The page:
FireEye's (NASDAQ:FEYE) stock tumbled more than 70% over the past five years as the cybersecurity company's growth slowed to a crawl. However, contrarian investors might still consider FireEye a deep value play, since the stock trades at roughly half its IPO price of $20 and just over two times its annual revenue. Let's dig deeper to see if this battered cybersecurity stock is finally bottoming out.

What happened to FireEye over the past five years?

FireEye was firing on all cylinders after its IPO in late 2013. Its threat detection tools received numerous accolades and awards, and it benefited from a surge in demand for cybersecurity services following a series of high-profile data breaches.

Security icons hover over a laptop keyboard.

Image source: Getty Images.

But FireEye's flaws appeared shortly after its IPO. The company diluted its own shares with a massive stock offering in 2014, its CFO abruptly quit in 2015, and its CEO resigned in 2016. Its revenue growth decelerated and it remained deeply unprofitable.

FireEye also faced tougher competition from Cisco (NASDAQ:CSCO), which bundled similar threat prevention services with its other hardware and software products, and higher-growth cybersecurity rivals like Palo Alto Networks.

Kevin Mandia, who took over as CEO in 2016, steered FireEye toward three primary goals: pivoting its core business away from on-site appliances toward subscription-based cloud services, expanding that ecosystem to lock in customers, and streamlining its business to improve its profitability.

Those grueling efforts gradually paid off, but replacing its appliance business with cloud-based services throttled its revenue growth, since on-site appliances generate higher revenue per customer. However, cutting costs lifted its non-GAAP operating margin into positive territory over the past two years:







Revenue Growth (YOY)






Gross Margin*






Operating Margin*






Source: FireEye annual reports. *Non-GAAP.

Will FireEye's prospects improve in 2020?

FireEye's revenue rose 7% annually to $225 million in the first quarter of 2020, beating estimates by $3 million, and its non-GAAP net loss narrowed by a penny to $0.02 per share, which also cleared expectations by two cents. Its non-GAAP operating margin rose two percentage points to -1%.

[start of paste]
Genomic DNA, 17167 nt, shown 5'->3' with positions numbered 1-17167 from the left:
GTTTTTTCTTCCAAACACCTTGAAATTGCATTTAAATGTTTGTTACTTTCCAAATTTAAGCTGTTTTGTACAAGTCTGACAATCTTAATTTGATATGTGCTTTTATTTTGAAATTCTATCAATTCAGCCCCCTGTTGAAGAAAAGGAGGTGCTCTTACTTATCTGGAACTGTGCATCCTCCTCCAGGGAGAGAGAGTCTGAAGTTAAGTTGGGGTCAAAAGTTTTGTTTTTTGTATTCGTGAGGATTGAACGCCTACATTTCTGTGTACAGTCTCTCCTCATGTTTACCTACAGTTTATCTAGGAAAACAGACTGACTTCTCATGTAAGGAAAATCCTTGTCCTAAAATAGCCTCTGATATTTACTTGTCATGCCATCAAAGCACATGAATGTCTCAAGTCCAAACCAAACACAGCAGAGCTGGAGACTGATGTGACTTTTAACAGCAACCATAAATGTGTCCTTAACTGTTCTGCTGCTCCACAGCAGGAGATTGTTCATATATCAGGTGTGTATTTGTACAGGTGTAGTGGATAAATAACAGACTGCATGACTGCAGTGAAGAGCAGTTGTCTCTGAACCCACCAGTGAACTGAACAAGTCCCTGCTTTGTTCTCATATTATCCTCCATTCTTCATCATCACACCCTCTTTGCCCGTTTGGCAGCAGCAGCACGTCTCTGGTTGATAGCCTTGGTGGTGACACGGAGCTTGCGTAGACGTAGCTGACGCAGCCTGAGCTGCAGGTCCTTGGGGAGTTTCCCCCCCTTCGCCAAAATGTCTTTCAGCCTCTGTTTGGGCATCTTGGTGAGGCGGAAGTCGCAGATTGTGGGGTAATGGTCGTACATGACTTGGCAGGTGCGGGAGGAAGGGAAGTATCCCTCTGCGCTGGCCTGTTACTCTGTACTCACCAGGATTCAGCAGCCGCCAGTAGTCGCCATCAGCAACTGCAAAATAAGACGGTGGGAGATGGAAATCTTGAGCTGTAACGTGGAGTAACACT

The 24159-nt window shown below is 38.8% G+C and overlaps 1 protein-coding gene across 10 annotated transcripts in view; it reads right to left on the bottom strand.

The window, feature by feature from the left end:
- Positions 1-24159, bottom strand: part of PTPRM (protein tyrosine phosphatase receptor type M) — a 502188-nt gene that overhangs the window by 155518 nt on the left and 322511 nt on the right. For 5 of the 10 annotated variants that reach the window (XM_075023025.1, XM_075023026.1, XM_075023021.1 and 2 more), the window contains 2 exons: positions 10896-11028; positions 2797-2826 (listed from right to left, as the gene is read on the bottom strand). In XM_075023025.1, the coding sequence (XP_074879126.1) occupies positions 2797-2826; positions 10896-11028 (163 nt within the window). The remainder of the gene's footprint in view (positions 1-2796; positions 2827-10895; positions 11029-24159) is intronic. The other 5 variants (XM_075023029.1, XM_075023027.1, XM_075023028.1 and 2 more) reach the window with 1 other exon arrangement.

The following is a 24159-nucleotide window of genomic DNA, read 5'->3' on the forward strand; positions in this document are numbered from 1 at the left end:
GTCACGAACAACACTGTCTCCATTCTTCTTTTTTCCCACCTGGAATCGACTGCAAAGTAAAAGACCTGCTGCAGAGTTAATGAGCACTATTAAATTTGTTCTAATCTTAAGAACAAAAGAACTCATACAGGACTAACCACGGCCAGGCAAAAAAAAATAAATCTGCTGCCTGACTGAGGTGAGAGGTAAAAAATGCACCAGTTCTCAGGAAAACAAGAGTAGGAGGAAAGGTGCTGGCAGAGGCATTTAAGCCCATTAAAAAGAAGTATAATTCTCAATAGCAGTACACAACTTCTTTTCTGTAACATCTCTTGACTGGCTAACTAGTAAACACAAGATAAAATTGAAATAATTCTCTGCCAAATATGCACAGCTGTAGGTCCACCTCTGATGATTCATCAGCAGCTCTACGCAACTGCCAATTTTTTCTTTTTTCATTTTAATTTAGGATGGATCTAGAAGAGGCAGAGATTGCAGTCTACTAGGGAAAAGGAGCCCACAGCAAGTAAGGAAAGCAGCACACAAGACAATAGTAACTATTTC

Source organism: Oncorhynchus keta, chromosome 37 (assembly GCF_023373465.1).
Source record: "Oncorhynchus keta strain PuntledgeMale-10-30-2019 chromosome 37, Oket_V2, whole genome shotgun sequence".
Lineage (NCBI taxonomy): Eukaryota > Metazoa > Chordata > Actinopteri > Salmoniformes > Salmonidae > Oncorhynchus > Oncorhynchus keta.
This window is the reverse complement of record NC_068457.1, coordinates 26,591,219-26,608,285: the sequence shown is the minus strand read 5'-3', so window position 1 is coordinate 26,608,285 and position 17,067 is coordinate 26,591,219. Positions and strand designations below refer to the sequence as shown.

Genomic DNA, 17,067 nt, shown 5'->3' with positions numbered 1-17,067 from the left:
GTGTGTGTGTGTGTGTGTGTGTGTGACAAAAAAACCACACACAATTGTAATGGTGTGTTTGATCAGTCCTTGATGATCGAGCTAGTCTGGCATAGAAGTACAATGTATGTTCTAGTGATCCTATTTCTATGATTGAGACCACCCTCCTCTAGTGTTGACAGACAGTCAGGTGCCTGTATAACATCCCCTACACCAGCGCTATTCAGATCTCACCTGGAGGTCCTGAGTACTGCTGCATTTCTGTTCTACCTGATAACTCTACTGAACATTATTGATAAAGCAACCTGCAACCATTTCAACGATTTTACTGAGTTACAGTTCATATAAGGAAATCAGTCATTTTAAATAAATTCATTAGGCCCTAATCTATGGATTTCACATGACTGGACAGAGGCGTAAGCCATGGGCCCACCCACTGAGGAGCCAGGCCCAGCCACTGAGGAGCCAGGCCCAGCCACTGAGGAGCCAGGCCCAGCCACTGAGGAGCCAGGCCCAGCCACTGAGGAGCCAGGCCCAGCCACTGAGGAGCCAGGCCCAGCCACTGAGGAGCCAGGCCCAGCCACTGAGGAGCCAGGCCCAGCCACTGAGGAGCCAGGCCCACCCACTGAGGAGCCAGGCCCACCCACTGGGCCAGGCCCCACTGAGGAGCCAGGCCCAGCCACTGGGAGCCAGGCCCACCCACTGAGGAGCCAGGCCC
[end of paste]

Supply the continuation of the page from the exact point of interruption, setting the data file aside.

Those numbers indicated Mandia's long-term plan remained on track. Its higher-growth platform, cloud subscription, managed services, and Mandiant consulting services generated 53% of its revenue during the quarter and eclipsed its older appliance-based business. It expects that trend to continue through the rest of 2020.

FireEye estimates the COVID-19 pandemic only reduced its first-quarter revenue by "less than $2 million," but reduced its billings -- which fell 7% annually to $170 million -- by "about $10 million to $15 million." That's a red flag, since its billings include deferred revenue, a key benchmark of future demand.

A drop-off in billings indicates FireEye's revenue growth could decelerate later this year, but the company claims its deals were merely delayed instead of canceled. It also pointed out its billings growth is generally seasonally lower during the first quarter.

FireEye expects its revenue to decline 0%-2% annually in the second quarter, with a non-GAAP operating margin of negative 1%-2%. For the full year, it anticipates roughly flat revenue growth with an operating margin of 1%-3%. It withdrew its billings and operating cash flow guidance due to COVID-19, but its revenue forecasts suggest its billings growth will still decelerate throughout the year.

Still treading water instead of swimming forward

FireEye's growth could rebound after the crisis passes, but its slowdown during the pandemic is disappointing, especially since better-positioned cybersecurity companies like CrowdStrike -- which secures cloud-based services like Zoom Video -- are being buoyed by crisis-related tailwinds.

For now, FireEye remains a slow-growth company in a sector led by high-growth companies, so the bulls will likely still ignore the stock. A takeover bid could still boost its stock, but the latest buzz regarding a Cisco buyout died down over the past few months as the crisis forced companies to conserve cash.

Simply put, FireEye's downside might be limited, but it's merely treading water as many of its industry peers swim forward. Investors should stick with FireEye's higher-growth peers or diversified tech giants like Cisco instead of betting on this underdog's eventual recovery.

This article represents the opinion of the writer, who may disagree with the “official” recommendation position of a Motley Fool premium advisory service. We’re motley! Questioning an investing thesis -- even one of our own -- helps us all think critically about investing and make decisions that help us become smarter, happier, and richer.